By Steven Cushing, President, Freedom Park Conservancy, firstname.lastname@example.org
For the neighborhoods and residences east of downtown Atlanta, and for my family in particular, Freedom Park is the treasured legacy of civic activism. In 1992, Laura and I purchased a craftsman bungalow a few blocks from a ragged strip of land aimlessly rolling down hill toward it’s dead end at Moreland Ave. With an eye on preparing the city for the 1996 Olympics that overgrown grassy spit of land was soon transformed into the eastern terminus of the Presidential Parkway and part of the two hundred acre Freedom Park. It traces the path of one section of the defeated Stone Mountain Freeway; from the Martin Luther King Jr. National Historic Site, past the Carter Center, to a narrow spur of land near Jackson Hill Baptist church in Candler Park.
As the years flowed by, we raised two ‘in-town’ girls and restored the bungalow. At every opportunity we strolled, jogged, walked, and explored Freedom Park. The jogging stroller turned into a tricycle, a tag-along and then bicycles. The girls learned to ride bikes, fly kites and catch raindrops on their tongue in the meadow. This unique linear park took us to school at Mary Lin and to the MLK Center on quiet curving paths, showed us unique art installations and connected us to six other neighborhoods. It’s hard now to imagine that the Carter Center sits at the nexus of what was to have been a monstrous cloverleaf interstate junction!
Recently there has been a renewed interest in the incredible story of how CAUTION, and citizens from Eastside neighborhoods of Atlanta, rallied to do what was considered impossible — stop Georgia DOT, big business and special interests from bulldozing even more homes and grabbing green space to build an interstate connector between Stone Mountain and I-75/85.
Last February, at an Inman Park gallery, a pop-up exhibit entitled “Protest, Pickets & Parkways” displayed posters, photographs and newspaper articles chronicling the road fight. Last August, a 25-year anniversary gathering was held at Dellwood Park on Ponce de Leon Ave, a celebration of the legal settlement which ended the 10-year battle to “Stop The Road”.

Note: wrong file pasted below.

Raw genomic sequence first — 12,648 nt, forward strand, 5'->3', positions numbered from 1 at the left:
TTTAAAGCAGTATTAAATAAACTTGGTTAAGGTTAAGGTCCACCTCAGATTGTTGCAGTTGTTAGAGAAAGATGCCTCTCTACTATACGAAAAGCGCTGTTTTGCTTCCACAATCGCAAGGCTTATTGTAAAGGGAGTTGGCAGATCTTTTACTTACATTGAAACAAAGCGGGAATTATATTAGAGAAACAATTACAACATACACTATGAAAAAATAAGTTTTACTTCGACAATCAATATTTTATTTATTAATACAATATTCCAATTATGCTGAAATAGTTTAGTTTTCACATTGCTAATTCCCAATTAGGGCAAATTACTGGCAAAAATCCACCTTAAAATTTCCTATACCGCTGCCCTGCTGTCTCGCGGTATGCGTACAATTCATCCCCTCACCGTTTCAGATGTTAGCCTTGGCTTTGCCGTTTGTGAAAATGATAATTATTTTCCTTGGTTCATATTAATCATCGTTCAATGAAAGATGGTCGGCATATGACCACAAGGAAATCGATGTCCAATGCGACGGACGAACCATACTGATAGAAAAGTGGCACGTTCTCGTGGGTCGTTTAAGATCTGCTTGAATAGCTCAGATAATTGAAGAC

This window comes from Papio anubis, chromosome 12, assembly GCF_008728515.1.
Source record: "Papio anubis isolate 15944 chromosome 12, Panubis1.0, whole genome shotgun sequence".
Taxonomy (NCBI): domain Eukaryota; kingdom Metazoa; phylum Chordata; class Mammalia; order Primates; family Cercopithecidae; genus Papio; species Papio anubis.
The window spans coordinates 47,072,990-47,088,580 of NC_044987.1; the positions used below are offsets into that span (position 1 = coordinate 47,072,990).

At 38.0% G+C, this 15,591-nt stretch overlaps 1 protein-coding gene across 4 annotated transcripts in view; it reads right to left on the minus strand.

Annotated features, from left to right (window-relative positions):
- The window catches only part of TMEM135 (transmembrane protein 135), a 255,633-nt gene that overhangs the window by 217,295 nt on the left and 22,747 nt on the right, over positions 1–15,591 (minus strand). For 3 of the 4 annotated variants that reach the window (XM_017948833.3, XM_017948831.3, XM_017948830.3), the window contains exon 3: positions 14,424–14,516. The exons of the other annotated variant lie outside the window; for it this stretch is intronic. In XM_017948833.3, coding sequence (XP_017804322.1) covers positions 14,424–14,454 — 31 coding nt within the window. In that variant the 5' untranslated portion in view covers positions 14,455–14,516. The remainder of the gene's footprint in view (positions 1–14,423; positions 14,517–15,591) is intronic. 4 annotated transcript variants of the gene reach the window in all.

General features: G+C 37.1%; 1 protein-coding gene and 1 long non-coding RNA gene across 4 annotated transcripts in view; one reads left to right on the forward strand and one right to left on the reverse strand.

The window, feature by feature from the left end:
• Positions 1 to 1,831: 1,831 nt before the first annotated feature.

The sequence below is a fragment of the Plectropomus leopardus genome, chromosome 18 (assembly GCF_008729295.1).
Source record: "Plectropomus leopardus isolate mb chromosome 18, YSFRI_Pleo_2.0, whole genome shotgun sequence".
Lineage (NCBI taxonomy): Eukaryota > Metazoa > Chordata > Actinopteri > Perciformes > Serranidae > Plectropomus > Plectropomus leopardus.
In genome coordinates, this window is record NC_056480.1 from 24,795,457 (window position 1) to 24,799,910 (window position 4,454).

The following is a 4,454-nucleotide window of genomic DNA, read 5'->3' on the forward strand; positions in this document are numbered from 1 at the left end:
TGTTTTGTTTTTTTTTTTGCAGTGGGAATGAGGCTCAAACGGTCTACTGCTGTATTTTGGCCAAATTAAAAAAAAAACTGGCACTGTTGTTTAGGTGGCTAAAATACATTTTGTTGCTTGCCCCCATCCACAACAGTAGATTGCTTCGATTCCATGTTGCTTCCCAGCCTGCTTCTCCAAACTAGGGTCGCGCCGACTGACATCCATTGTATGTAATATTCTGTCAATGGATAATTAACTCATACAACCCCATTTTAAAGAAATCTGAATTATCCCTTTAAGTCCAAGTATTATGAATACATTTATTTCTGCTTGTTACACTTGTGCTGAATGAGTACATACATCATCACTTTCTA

On that sunny afternoon in Dellwood Park, I had the honor of addressing those gathered on behalf of the current Freedom Park Board of Directors. My youngest daughter, now a senior at Agnes Scott, and Laura were volunteers that day. On behalf of the conservancy, and my family, I expressed the gratitude of all those who now live in the vibrant neighborhoods that have flourished over the intervening years. We also made a commitment to build on the gift they bequeathed to all of Atlanta.
With the metropolitan population expected to double over the next twenty years, it is clear that Freedom Park will be greatly impacted by in-town development. In 2007, the City Council passed a resolution naming Freedom Park as Atlanta’s Arts Park. To realize its full potential, Freedom Park cannot go into the next 25 years without a vision for its future. As an integral and vital component of a transforming urban area, a master plan for the park is needed, and a professionally run conservancy to oversee it.
This year, the Freedom Park Conservancy (FPC) has begun delivering on that commitment. The FPC has received two significant grants; one for design services from Perkins + Will, and a private grant to hire an executive director. Utilizing pro bono hours donated by Brodbeck Board & Brass, the FPC is finalizing a strategic plan that will create a board capable of managing a significant annual budget, embarking on a capital campaign, and creating an RFP to bring a new master plan to market.
We all envision a park that is an asset to the city, a safe and beautiful space that is an inspiration for the next generation of ‘rain catchers’. We look forward to the challenge and to working closely with the neighborhoods during the master planning process anticipated to kick off in 2018.